Trade between China and African nations jumped 39% to $32.17bn (£18bn) in the first 10 months of last year, official Chinese customs figures have revealed.
China has invested heavily in African oil
Representing a record high, analysts said the surge was fuelled by China's increased imports of African oil, most notably from Sudan.
Africa is also buying more Chinese-made goods, the figures show.
China is investing heavily in African oil exploration to help meet its rapidly-growing consumption.
In 2003 it overtook Japan to become the world's second-biggest consumer of petroleum products after the US.
The US Energy Information Administration (EIA) adds that China accounted for 40% of the total growth in global oil demand over the past four years.
According to the figures for the first 10 months of last year, China's exports to Africa totalled $15.25bn, while the country's imports from Africa were $16.92bn.
Yu Yingfu, an official from the Chinese Ministry of Commerce, said China-Africa trade had increased since the start of a new era of cooperation that began with 2000's China-Africa Forum.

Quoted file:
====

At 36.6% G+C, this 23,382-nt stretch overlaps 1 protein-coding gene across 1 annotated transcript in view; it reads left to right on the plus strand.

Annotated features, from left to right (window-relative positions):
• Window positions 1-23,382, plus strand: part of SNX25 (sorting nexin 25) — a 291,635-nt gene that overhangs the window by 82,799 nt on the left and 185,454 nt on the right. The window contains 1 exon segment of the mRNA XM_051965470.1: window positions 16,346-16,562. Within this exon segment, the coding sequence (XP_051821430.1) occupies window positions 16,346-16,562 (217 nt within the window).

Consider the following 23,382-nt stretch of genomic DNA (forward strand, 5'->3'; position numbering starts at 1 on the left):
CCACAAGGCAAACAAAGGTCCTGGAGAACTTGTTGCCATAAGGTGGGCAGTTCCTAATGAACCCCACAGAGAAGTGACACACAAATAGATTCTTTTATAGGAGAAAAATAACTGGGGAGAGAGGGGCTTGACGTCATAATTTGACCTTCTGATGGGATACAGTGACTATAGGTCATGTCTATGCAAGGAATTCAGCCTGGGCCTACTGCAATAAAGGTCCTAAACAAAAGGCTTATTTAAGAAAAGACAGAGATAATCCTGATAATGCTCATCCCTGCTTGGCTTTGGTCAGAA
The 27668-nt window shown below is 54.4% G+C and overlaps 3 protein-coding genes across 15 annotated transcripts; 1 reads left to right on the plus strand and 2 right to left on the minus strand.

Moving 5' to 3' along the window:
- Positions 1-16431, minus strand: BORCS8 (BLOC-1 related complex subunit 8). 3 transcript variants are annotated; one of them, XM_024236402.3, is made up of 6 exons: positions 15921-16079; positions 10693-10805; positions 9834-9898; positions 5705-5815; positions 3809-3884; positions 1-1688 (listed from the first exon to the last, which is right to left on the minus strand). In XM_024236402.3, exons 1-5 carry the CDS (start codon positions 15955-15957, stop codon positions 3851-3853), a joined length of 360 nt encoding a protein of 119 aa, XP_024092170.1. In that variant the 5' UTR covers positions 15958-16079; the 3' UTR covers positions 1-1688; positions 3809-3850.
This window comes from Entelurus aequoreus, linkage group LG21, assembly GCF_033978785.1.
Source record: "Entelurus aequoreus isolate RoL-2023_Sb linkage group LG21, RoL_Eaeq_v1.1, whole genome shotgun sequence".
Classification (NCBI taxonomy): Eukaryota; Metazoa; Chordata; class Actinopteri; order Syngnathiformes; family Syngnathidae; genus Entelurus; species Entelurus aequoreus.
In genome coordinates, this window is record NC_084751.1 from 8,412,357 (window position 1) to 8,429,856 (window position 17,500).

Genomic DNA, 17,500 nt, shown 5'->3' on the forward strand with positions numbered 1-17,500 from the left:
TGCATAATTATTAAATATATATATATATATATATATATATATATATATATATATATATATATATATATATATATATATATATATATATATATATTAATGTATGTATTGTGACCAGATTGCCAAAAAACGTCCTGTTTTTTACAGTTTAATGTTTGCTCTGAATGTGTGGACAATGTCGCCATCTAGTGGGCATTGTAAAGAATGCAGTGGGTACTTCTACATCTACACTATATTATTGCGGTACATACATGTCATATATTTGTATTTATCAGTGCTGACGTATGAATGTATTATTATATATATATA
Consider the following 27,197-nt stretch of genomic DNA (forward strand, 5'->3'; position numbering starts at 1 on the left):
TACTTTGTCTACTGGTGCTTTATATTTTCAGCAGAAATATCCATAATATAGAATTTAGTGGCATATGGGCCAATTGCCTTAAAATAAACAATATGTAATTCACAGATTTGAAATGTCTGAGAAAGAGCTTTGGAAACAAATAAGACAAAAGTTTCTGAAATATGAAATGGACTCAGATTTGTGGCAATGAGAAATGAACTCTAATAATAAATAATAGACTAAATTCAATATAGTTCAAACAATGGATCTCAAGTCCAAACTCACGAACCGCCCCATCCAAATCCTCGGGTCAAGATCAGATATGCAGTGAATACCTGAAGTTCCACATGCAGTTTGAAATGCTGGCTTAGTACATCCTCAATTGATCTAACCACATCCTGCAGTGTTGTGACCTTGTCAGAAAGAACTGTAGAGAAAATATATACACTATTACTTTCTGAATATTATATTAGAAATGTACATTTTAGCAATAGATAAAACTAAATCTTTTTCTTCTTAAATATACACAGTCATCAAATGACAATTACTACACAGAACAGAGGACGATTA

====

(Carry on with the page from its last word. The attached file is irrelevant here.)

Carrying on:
Since then China has scrapped tariffs on 190 kinds of imported goods from 28 of the least developed African countries, and Chinese firms have greatly increased investments in Africa - most notably in the oil sector.
In the first 10 months of 2005 alone, Chinese companies invested a total of $175m in African countries, according to the official figures.
Chinese firms are also taking on significantly more construction projects in Africa, most notably infrastructure works.
Some analysts say China is doing this to aid trade and the movement of goods.
"Africa has become more important for China as a source of the raw materials needed by the Chinese manufacturing sector," said Duncan Innes-Ker of the Economist Intelligence Unit.
"Oil is central to this, primarily Sudanese oil and trying to develop new oil sources in West Africa.
"In terms of Sudan, it is needs to be seen as the biggest producer of African oil outside of Nigeria."
Mr Innes-Ker added that China was well ahead of Western nations regarding Sudanese oil contracts.
In light of the ongoing violence and human rights concerns in Sudan, he speculated that "Chinese firms are a little less ethically constrained" than their Western counterparts.
Mr Innes-Ker added that Chinese textiles and clothing firms were also investing heavily in Africa at the moment as a way to get around US and European Union limits on Chinese exports in this sector.